Company’s files & data are held hostage unless a ransom is paid, frequently in the form of Bitcoin.  Any business using email is susceptible to a ransomware attack.  Increasing email communication amongst contractors with their employees, clients, and suppliers makes this an even greater threat.  Cyber insurance policies provide coverage for legal assistance, IT forensics, and extortion payments (even procuring Bitcoin) when a ransomware attack hits.  And if your data is lost in the process, these cyber insurance policies can provide the funds & expertise to help restore it.

2. Social Engineering & Funds Transfer Fraud

Social engineering attacks occur when hackers purporting to be clients, employees, or third parties deceive you or your employees via phone or electronic communication into sending money to a fraudulent account.  Any business that sends funds via telephone or electronically would be susceptible.  Funds transfer fraud is similar, except hackers gain access to your network and send instructions to the bank (pretending to be you) to wire money to fraudulent accounts, without your knowledge or consent.

3. Business Interruption & Dependent Business Interruption

Business Interruption:  If your business was unable to operate normally due to a cyber breach, how would you restore the income lost during that period?  Cyber policies provide coverage to reimburse a business for lost income during an extended outage, along with the costs to repair any damaged or destroyed data in the process.  Dependent Business Interruption:  Businesses are increasingly using cloud-based storage and design platforms to help manage day-to-day operations.  What happens when the platform suffers a breach, their system goes down, and you can’t access your management software for an extended period?  Dependent business interruption coverage can reimburse you for lost income if a third party you rely upon to operate your business is inoperable due to a network security intrusion.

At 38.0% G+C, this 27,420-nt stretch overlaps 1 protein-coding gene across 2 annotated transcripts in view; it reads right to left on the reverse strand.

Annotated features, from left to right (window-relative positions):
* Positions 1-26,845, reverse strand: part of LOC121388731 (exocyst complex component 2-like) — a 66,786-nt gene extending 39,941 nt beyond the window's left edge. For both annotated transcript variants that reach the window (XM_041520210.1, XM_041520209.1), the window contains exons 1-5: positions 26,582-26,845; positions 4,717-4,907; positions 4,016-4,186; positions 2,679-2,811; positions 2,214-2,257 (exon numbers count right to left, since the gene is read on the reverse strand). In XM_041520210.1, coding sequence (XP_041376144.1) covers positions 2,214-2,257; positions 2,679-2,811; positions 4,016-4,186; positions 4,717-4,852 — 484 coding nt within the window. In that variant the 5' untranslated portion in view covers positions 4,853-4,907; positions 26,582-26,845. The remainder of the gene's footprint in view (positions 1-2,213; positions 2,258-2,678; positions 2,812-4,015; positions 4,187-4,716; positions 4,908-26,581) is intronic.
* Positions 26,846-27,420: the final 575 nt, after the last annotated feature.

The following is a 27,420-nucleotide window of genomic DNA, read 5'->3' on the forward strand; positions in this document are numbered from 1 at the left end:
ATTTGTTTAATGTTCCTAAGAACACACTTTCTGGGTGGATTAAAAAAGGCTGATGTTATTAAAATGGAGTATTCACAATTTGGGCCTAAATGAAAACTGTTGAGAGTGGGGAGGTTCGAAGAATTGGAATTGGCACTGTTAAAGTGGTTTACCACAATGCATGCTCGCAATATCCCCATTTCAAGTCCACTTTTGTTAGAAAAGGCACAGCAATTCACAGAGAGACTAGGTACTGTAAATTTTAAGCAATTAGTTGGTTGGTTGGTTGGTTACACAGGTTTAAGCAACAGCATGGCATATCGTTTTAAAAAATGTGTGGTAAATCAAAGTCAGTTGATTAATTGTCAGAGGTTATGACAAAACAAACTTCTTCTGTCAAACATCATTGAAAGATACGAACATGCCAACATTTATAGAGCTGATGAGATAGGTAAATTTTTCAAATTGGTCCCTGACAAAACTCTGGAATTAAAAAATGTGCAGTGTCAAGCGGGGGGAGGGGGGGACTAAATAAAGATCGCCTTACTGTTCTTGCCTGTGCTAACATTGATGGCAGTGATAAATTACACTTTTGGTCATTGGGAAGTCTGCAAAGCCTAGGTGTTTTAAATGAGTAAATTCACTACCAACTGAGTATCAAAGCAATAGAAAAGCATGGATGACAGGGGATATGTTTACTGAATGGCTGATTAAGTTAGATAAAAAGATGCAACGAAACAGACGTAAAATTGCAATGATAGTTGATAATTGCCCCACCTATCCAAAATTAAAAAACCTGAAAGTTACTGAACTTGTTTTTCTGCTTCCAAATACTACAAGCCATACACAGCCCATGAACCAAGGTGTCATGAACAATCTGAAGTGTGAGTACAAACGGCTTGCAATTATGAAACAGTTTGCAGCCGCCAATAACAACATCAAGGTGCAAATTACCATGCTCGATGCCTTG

As Companies increasingly rely on technology to perform more day-to-day tasks, and as technology continues to shape the way business is done, the need for cyber insurance will only increase.  Having a better understanding of the exposure and how you can protect your organization through insurance and risk mitigation practices is the first step to insuring against a catastrophic loss that could damage or destroy your business.

Joe Davis is the Director of Cyber Liability for Houchens Insurance Group.  His focus is the development and implementation of Risk Management Programs for Cyber Liability exposures.  Joe advises on best practices as well as reviews carrier forms to negotiate enhancements and endorsements.  He works within various industries including, finance, retail, healthcare, education, construction and manufacturing to identifying risk factors and assist in incident response processes.  He earned his J.D. degree from Nashville School of Law

This article was written by Joe Davis.

 

Joe Davis is the Director of Cyber Liability for Houchens Insurance Group.  His focus is the development and implementation of Risk Management Programs for Cyber Liability exposures.  Joe advises on best practices as well as reviews carrier forms to negotiate enhancements and endorsements.  He works within various industries including, finance, retail, healthcare, education, construction and manufacturing to identifying risk factors and assist in incident response processes.  He earned his J.D. degree from Nashville School of Law